I've come to a decision that the term bookworm wouldn't suit me anymore. I'm not really that studious (I'm no Hermione). I just have a big appetite for literature. So yeah, 'bookworm' is a totally wrong analogy to use where I am concern.

As you know, I bought four new books from the last Popular Book Fest. The one that I went with Mr DJ over one weekend. I've read all of it, and then some. Here are my thoughts on three out of the four books.

Me and Mr Darcy by Alexandra Potter

Your usual chic-lit book. Good for light reading. It's witty and very contemporary. The author was brave enough to use current popular culture references in her book. Normally, authors shy away from using references that are popular now to keep their work timeless.

Emily Albright is a little bit like Bridget Jones character, really.

After her last disastrous date, Emily decided she had had enough with modern men. Pride and Prejudice was her favourite book and nobody come close to her Mr. Darcy. She was about to spend her new year's holiday alone when her co-worker suggested they go down to Mexico for a week of margaritas and manhunting.

She chose to go for a Jane Austen guided tour in England instead. Alone.

During the tour, she 'met' with Mr Darcy himself and hilarious yet romantic situation ensued. She wasn't sure if she dreamed about him or her delusional mind played tricks on her.

On the tour itself, she met Spike, a journalist who was doing some research for his piece on why most women would love to date Mr Darcy. He's anything but alike. He irked her from the moment they laid eyes on each other. But eventually, he professed his attraction to her, and she to him.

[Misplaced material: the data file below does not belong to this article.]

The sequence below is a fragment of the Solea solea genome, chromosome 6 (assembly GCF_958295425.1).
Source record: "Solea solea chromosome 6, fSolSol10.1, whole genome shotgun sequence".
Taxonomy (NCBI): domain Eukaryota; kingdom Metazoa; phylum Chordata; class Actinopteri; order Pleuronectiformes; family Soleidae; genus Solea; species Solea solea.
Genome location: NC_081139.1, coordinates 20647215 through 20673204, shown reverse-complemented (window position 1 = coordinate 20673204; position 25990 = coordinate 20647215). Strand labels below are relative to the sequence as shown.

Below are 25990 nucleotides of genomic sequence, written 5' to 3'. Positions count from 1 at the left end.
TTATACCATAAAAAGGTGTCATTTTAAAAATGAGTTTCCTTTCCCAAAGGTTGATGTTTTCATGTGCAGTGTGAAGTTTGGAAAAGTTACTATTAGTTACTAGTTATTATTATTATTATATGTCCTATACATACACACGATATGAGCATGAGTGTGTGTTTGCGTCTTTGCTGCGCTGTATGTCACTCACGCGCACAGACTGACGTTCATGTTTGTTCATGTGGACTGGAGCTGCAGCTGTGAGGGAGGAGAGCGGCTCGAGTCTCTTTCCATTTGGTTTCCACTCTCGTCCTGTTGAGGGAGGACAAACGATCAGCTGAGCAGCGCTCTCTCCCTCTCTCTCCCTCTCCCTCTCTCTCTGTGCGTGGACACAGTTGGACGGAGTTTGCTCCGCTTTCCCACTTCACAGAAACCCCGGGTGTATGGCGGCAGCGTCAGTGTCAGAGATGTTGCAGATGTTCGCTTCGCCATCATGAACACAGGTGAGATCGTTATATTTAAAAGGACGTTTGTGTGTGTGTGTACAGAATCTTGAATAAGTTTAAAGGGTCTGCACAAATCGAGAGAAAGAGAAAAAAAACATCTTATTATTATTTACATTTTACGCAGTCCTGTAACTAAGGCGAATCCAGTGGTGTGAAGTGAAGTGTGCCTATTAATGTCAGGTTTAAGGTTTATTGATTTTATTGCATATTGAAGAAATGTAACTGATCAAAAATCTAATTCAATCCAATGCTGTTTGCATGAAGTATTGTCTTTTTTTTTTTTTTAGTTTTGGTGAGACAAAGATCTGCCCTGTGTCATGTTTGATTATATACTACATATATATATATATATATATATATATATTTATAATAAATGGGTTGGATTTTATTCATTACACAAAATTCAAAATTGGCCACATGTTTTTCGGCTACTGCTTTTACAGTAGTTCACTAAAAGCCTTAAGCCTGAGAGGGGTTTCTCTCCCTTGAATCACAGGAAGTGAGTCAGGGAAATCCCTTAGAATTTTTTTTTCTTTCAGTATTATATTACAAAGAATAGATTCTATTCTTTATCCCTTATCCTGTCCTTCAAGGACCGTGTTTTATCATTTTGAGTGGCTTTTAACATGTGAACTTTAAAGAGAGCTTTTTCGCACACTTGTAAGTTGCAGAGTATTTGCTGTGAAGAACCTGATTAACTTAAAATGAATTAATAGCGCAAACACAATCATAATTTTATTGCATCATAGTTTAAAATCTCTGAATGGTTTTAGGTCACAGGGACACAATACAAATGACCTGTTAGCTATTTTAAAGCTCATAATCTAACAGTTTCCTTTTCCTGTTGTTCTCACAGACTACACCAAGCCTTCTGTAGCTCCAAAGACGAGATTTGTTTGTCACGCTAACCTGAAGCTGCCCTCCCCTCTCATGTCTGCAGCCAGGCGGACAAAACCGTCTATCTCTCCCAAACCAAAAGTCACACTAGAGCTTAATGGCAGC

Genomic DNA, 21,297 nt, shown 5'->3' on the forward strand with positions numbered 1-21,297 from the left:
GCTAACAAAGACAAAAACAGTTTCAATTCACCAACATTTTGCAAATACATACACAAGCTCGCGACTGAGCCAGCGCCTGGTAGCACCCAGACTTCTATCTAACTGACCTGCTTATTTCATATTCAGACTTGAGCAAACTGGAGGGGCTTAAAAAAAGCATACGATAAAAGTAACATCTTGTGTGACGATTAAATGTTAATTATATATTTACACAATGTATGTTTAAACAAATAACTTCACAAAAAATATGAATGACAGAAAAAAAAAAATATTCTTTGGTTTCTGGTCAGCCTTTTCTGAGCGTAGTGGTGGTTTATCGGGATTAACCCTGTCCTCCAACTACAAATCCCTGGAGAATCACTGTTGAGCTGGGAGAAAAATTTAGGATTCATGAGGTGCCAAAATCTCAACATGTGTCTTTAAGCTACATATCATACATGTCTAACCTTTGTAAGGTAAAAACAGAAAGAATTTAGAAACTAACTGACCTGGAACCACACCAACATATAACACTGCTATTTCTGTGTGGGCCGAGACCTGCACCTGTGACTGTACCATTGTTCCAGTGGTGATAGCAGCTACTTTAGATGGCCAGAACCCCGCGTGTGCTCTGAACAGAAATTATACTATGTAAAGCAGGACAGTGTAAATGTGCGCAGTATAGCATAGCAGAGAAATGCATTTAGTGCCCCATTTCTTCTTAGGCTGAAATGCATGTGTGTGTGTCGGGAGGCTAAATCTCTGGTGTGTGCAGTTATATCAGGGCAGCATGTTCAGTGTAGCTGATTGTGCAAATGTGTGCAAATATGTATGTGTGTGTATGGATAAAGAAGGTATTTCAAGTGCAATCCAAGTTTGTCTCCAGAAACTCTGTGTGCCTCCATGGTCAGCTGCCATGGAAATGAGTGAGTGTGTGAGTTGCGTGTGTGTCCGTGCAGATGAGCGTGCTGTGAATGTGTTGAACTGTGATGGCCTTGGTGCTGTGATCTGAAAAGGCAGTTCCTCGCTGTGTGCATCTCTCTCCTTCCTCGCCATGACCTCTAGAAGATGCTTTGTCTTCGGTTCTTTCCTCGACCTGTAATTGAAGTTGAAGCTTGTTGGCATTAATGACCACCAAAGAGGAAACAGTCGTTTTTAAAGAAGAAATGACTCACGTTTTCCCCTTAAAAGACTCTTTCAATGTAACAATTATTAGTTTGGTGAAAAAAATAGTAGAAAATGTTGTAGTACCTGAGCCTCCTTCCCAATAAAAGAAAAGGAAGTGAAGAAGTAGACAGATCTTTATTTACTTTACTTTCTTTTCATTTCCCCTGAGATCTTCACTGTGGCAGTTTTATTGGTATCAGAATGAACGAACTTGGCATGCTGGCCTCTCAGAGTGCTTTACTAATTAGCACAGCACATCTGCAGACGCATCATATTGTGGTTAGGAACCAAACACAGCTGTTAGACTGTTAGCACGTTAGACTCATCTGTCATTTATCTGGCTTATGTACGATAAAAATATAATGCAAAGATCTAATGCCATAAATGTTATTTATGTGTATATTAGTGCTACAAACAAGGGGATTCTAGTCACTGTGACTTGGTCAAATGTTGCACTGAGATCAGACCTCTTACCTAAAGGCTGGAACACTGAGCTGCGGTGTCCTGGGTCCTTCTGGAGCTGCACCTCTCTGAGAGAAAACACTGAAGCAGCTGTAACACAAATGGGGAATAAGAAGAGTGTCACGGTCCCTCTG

And they live happily ever after. The end...

It's interesting to note what Emily discovered: Mr Darcy is a wonderful fantasy for the hopeless romantic. He is the perfect man. However, she had difficulty to grasps his broodiness (it was sexy on paper, but not real life), aloofness and his backward way of thinking while they 'dated'. She don't think they would have lasted if Mr Darcy, from that era, comes to life for her.

Oh, and the author of this book? She's living my dream. I is jealous. Sigh.

The Five People You Meet In Heaven by Mitch Albom

I enjoyed reading Mitch Albom's last book, even though I cried a lot. So when I saw this title in the special discount section at the fair, I picked it up.

This book was as good as For One More Day, but not as heart wrenching. Well, for me at least. I didn't shed a tear at all, but it still left me feeling poignant and melancholic.

The story was about Eddie, the guy who maintained an amusement park at Ruby Pier. It's about the moments before his death; trying to save a little girl, on his birthday, as well as his journey beyond.

He woke up in the afterlife where he met five people who were waiting for him to explain about his life on earth. The five people he met -- some were strangers, some have been his loved ones, some were some one he knows. Yet each of them changed his path for ever, with or without him knowing about it.

They all helped him understand his life and comes to term with some of his nightmares. Everything that happened has its own consequences. After he met all five, it'll be his turn to wait for the girl who life he saved.

And the cycle continues.

Again, the words in this book flowed simply. I think I'll buy Tuesdays With Morrie next. Cyn has read it, and she said the story was very sad. I recommended For One More Day to her, but she's afraid to read it just yet. Lol.

Cat O' Nine Tales by Jeffrey Archer

Wow. I didn't know Lord Archer was incarcerated for perjury. I didn't know he'd released three Prison Diaries either.

I've always enjoyed reading stories by Lord Archer, who happens to be one of my favourite authors. Who would have forgotten Kane & Abel? The Prodigal Daughter was one of my favourites!

This book is a collection of twelve short stories, nine of which are ideas he picked up while in prison.

The stories are quite enlightening, insightful and engaging. All twelve of them. I enjoyed reading all of them immensely.

My favourites are The Man Who Robbed His Own Post Office, Don't Drink The Water, It Can't Be October Already (which has a sad postscript at the end), The Red King (with the most cunning thief, I must say!), The Wisdom of Solomon, Charity Begins At Home and The Alibi (patience is a virtue).

I'm not going to tell why I like them because that'll ruined the story. You have to read it yourself. Lol.